The future availability of borrowings under our revolving credit facility,
Our ability to raise debt or equity capital,
Our ability to pay interest on and principal of our debt,
Our ability to maintain sufficient liquidity during the duration of the COVID-19 pandemic and any resulting economic downturn,
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The U.S. government’s debt ceiling limit and related impact on its ability to fund its obligations, including pay rent owed to us,
Our credit ratings,
Our expectation that we benefit from our relationships with RMR LLC,
The credit qualities of our tenants,
Our qualification for taxation as a REIT,
Changes in federal or state tax laws, and
Other matters.
Our actual results may differ materially from those contained in or implied by our forward-looking statements. Forward-looking statements involve known and unknown risks, uncertainties and other factors, some of which are beyond our control. Risks, uncertainties and other factors that could have a material adverse effect on our forward-looking statements and upon our business, results of operations, financial condition, FFO, Normalized FFO, NOI, cash flows, liquidity and prospects include, but are not limited to:
The impact of conditions in the economy, including the COVID-19 pandemic and its aftermath, and the capital markets on us and our tenants,
Competition within the real estate industry, particularly in those markets in which our properties are located,
The impact of changes in the real estate needs and financial conditions of our tenants,
Compliance with, and changes to, federal, state and local laws and regulations, accounting rules, tax laws and similar matters,
The impact of any U.S. government shutdown on our ability to collect rents or pay our operating expenses, debt obligations and distributions to shareholders on a timely basis,
Actual and potential conflicts of interest with our related parties, including our Managing Trustees, RMR LLC, Sonesta and others affiliated with them,
Limitations imposed on our business and our ability to satisfy complex rules in order for us to maintain our qualification for taxation as a REIT for U.S. federal income tax purposes, and
Acts of terrorism, outbreaks of pandemics, including the COVID-19 pandemic, or other manmade or natural disasters beyond our control.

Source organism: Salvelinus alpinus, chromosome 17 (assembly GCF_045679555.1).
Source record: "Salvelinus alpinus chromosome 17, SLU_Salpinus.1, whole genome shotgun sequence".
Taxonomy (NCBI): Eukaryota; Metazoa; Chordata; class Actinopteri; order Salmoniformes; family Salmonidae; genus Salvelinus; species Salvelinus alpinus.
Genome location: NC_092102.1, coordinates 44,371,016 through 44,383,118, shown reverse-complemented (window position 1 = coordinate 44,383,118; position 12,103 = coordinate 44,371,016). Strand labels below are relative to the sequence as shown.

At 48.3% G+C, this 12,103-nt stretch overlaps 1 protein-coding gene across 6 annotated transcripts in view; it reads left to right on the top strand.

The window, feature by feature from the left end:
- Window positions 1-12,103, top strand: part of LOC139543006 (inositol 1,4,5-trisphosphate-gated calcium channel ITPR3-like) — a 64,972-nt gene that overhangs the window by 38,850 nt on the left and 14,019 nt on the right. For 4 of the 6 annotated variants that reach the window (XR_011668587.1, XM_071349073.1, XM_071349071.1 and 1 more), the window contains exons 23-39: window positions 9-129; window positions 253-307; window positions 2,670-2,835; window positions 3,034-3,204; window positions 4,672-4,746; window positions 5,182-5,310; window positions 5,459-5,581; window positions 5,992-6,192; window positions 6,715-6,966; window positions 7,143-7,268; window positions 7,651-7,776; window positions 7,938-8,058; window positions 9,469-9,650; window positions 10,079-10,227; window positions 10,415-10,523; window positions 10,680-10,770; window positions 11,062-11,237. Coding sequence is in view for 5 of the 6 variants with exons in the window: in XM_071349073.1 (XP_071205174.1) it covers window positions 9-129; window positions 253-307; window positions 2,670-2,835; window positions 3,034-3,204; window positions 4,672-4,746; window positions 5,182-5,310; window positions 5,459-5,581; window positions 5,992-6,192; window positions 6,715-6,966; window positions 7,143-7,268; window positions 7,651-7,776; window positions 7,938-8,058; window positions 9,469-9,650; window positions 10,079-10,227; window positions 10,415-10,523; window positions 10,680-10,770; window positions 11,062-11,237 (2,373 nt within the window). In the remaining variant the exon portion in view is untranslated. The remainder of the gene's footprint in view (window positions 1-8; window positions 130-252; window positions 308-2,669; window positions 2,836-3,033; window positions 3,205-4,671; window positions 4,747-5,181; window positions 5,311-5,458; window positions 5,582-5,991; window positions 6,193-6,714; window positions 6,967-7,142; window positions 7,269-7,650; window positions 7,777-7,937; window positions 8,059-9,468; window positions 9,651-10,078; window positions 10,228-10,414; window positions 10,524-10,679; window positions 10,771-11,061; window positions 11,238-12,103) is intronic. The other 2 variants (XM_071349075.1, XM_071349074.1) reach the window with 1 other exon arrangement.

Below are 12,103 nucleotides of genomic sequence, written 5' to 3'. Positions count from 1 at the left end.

For example:
Our ability to make future distributions to our shareholders and to make payments of principal and interest on our indebtedness depends upon a number of factors, including our receipt of rent from our tenants, our future earnings, the capital costs we incur to lease our properties and our working capital requirements. We may be unable to pay our debt obligations or to maintain our current rate of distributions on our common shares and future distributions may be reduced or eliminated,
Our ability to grow our business and increase our distributions depends in large part upon our ability to buy properties and lease them for rents, less their property operating costs, that exceed our capital costs. We may be unable to identify properties that we want to acquire, and we may fail to reach agreement with the sellers and complete the purchases of any properties we want to acquire. In addition, any properties we may acquire may not provide us with rents less property operating costs that exceed our capital costs or achieve our expected returns,
We may fail to maintain, or we may elect to change our distribution rate. Our Board of Trustees considers many factors when setting distribution rates, including our historical and projected income, Normalized FFO, CAD, the then current and expected needs and availability of cash to pay our obligations and fund our investments, distributions which may be required to be paid to maintain our qualification for taxation as a REIT and other factors deemed